Things all changed in the 80s, at least from what I perceive and remember (being born in 1985 I obviously remember a lot of it, trust me), for not only boxing but American television culture. PPV became The Thing, and a lot of people were more than happy to shell out $X to watch Tyson or whomever basically murder some other poor bastard, and for awhile it seemed like as long as there were ways to promote the ever living hell out of the fight, you could harbor it on PPV for an outrageous price, shill it as an uber-exclusive event, and people would pay just to feel involved, much less witness any payoff in the ring.

Yet things changed with cable. Boxing became more prevalent on channels like USA, Showtime, HBO, etc, plus the WWF became a national thing, further absorbing some of their audience. People had more and more options that would guarantee entertainment for themselves at a lower price, whereas with "The Big Fight" of the year you'd pay out the ass for something which may or may not last 5 minutes. Now we are on the cusp of an even stranger new media world where consumers are starting to slowly point their money away from cable television altogether, preferring instead a more convenient form of online on-demand entertainment. Society very rarely gets together anymore for events that are larger than life, and when they do the payoff is virtually never there. Plus as a society we're becoming more enamored with head trauma and the severity of concussions on living a full life. There will always be a portion of humanity that will take great pleasure in observing one meathead stoving in someone's skull, but awareness of the real cost of punching a guy in the head has made boxing look even worse.

This fight was boxing's last great opportunity to remind the population why it was held in such high esteem and what makes a great bout. Instead it was between two old guys who are really both detestable pieces of trash in their own ways, each getting paid absurd amounts of money, each delaying the fight for about 10 years for reasons related to steroids/hgh testing, and they failed to put on a show. The world was watching, and it was more like a wake to the sport's funeral, the casket slowly lowering as people turned their backs, returning to the warm comfort of their phones and Netflix.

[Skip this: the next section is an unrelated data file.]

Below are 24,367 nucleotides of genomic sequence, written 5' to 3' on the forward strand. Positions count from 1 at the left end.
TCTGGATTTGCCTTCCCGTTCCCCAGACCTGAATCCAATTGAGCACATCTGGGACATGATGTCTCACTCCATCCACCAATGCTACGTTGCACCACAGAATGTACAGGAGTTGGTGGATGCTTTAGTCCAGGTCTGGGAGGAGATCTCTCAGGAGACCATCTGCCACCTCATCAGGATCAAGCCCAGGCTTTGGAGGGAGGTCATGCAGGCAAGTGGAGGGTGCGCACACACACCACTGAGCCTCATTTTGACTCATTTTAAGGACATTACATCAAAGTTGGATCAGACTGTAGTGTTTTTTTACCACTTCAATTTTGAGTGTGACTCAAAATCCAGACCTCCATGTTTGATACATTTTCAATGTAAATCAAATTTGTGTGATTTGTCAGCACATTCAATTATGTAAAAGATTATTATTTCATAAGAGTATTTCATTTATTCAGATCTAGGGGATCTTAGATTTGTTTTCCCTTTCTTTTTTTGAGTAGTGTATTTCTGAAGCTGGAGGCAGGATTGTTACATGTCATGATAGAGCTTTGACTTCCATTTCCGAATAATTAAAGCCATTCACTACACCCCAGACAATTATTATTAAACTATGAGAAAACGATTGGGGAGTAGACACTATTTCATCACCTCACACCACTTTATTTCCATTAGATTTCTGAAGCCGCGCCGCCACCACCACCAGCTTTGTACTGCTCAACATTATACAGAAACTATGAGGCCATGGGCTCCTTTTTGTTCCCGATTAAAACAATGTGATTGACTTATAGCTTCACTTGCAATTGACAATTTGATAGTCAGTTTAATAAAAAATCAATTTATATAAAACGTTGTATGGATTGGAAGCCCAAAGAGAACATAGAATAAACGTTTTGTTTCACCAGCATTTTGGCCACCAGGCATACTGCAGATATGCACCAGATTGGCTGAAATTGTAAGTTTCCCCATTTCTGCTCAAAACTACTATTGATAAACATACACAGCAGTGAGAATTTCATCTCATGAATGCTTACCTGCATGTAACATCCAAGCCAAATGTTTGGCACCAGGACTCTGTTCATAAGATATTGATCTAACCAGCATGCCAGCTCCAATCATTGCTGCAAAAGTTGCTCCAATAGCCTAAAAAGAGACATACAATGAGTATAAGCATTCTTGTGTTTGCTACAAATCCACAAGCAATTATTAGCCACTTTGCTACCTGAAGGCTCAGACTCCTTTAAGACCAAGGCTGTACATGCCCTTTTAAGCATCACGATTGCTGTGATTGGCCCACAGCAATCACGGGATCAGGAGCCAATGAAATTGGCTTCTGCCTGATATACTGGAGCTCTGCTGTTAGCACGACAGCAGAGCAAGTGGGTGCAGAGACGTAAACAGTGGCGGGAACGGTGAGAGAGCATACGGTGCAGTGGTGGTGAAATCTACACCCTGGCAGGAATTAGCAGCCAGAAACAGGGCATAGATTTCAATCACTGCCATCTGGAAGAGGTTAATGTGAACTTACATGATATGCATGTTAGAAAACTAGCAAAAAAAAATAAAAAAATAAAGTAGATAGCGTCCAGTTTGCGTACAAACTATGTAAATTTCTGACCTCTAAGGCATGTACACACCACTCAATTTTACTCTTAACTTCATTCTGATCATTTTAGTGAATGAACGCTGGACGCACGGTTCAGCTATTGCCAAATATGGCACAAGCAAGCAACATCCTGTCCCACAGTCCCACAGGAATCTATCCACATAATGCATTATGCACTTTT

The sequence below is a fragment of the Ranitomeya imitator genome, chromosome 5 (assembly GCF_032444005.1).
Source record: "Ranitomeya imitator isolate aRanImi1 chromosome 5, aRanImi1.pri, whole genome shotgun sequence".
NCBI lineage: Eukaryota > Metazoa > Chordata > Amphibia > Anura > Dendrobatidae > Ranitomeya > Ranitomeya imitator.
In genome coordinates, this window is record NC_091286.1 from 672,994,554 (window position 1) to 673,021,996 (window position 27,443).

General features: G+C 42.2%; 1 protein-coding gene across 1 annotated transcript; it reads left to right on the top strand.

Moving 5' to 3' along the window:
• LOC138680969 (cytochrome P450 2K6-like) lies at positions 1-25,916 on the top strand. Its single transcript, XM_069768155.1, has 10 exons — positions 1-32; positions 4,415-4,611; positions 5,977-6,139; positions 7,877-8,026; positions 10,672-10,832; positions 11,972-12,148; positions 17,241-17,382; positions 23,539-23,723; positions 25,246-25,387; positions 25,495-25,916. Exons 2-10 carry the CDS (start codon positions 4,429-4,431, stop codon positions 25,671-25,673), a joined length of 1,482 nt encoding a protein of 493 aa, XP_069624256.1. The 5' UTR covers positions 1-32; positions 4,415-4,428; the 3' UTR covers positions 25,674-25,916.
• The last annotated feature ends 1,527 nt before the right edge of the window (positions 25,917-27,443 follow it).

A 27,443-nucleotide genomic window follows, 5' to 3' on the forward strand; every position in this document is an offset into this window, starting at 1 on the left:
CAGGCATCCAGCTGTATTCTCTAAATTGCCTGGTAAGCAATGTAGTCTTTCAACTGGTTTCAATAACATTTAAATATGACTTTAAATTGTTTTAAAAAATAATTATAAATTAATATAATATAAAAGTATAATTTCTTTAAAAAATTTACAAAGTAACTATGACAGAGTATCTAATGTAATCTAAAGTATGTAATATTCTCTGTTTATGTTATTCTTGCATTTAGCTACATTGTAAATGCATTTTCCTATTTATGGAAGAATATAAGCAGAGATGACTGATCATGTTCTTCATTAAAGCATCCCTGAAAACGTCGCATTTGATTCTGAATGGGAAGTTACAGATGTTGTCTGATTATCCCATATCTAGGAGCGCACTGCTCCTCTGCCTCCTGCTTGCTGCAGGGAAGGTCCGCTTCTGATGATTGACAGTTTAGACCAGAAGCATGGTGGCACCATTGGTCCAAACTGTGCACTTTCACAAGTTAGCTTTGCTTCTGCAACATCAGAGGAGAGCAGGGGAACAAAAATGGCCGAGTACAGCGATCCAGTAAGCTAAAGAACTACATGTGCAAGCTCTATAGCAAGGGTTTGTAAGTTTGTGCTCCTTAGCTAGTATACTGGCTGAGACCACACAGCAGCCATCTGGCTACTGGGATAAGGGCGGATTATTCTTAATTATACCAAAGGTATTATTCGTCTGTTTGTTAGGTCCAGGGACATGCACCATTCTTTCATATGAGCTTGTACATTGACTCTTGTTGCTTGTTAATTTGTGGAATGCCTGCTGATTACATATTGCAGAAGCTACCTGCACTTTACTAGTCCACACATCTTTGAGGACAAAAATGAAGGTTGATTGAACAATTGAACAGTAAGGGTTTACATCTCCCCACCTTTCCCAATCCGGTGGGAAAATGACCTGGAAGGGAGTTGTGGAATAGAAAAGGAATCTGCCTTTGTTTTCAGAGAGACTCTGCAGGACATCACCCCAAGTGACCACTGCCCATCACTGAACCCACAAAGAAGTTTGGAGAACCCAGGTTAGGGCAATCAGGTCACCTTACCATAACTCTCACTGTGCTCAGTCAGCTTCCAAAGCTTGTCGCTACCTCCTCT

Boxing is dead. It died a long time ago, but yesterday everybody gathered to throw a few roses into the unmarked grave.

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Every buy fight is the end of boxing. I've been hearing it since the first Tyson/Holyfield fight.

I think people are reacting to the fact that Mayweather fights are generally boring -- he'd all defense and that isn't much fun to watch for several rounds.

People just paid $100 on PPV and $100k in seats. They'll do the same for the rematch. Boxing will be fine.

Also, PEDS are hitting UFC hard, and their two biggest stars are in WWE or angling to be in WWE.

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Purests, including many former pros, will actually point to the Olympics as the death knell of boxing.

No longer were gold medalists & bluechippers from the Olympics placed on a pedestal & their careers followed by mainstream sports fans.

It's fitting in a way that, the mess of boxing met its demise at the hands of the most prestigious & influential 'pure' sporting organization in history.


Every buy fight is the end of boxing. I've been hearing it since the first Tyson/Holyfield fight.

I think people are reacting to the fact that Mayweather fights are generally boring -- he'd all defense and that isn't much fun to watch for several rounds.

People just paid $100 on PPV and $100k in seats. They'll do the same for the rematch. Boxing will be fine.

Also, PEDS are hitting UFC hard, and their two biggest stars are in WWE or angling to be in WWE.

The only way boxing will be fine is if competitors & their handlers cease over-protecting their win-loss records. The best have to start fighting the best, not just who makes it easiest.

I can remember back during the post-Tyson jail days, ppl were wondering what to do with boxing. Many favoured having a proxy global tournament, deals be damned. A heavyweight boxing bracketed tourney played out over 2-3x years or whatever.

Naturally, it never got out the door.